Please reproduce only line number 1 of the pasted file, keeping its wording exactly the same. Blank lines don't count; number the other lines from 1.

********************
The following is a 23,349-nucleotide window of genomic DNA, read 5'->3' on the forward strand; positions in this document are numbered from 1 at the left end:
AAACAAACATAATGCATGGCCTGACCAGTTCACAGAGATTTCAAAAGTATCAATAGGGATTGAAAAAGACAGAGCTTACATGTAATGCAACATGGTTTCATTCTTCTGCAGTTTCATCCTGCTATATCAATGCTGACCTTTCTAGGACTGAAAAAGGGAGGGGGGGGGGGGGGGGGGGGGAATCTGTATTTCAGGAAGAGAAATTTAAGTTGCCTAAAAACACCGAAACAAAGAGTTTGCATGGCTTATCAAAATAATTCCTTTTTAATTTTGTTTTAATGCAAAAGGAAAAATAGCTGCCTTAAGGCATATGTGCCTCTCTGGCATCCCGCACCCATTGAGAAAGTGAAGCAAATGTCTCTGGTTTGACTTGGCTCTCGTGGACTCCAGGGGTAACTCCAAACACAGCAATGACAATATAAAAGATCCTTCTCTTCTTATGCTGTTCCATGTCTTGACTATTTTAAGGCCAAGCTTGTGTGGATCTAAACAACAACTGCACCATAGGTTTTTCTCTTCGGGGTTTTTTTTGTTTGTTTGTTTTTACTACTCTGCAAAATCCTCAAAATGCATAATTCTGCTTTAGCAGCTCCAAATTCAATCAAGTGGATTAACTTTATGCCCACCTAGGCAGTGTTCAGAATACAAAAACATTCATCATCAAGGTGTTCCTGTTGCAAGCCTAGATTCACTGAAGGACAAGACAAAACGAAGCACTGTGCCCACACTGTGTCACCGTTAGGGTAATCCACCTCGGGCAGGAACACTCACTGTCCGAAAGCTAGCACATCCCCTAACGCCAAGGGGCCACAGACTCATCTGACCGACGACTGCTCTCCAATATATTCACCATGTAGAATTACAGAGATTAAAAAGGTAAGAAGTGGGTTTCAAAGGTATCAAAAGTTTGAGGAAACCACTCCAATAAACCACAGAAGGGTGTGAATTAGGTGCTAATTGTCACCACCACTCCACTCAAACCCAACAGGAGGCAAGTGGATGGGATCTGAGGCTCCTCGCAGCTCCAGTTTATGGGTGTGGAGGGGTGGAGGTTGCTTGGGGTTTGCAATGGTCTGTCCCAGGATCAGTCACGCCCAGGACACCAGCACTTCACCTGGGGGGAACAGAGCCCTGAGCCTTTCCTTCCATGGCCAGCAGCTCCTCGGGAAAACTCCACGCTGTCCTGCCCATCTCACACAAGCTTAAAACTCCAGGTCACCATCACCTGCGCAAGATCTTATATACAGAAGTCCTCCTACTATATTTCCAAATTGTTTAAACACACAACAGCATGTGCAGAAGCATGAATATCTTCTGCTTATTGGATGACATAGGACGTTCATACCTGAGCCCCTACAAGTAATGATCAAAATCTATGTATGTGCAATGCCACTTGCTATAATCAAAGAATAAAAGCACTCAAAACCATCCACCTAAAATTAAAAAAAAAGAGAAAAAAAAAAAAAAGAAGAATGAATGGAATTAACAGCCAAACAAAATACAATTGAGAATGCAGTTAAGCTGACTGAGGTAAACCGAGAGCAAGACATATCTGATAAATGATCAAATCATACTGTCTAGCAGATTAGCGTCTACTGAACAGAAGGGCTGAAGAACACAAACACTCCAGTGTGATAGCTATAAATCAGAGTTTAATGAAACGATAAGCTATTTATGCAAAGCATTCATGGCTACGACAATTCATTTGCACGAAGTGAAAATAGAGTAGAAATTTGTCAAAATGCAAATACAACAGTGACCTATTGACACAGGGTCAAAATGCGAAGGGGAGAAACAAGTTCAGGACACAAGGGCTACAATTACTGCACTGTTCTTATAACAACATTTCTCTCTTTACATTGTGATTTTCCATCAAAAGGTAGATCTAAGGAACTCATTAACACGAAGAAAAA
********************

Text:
The following is a 23,349-nucleotide window of genomic DNA, read 5'->3' on the forward strand; positions in this document are numbered from 1 at the left end: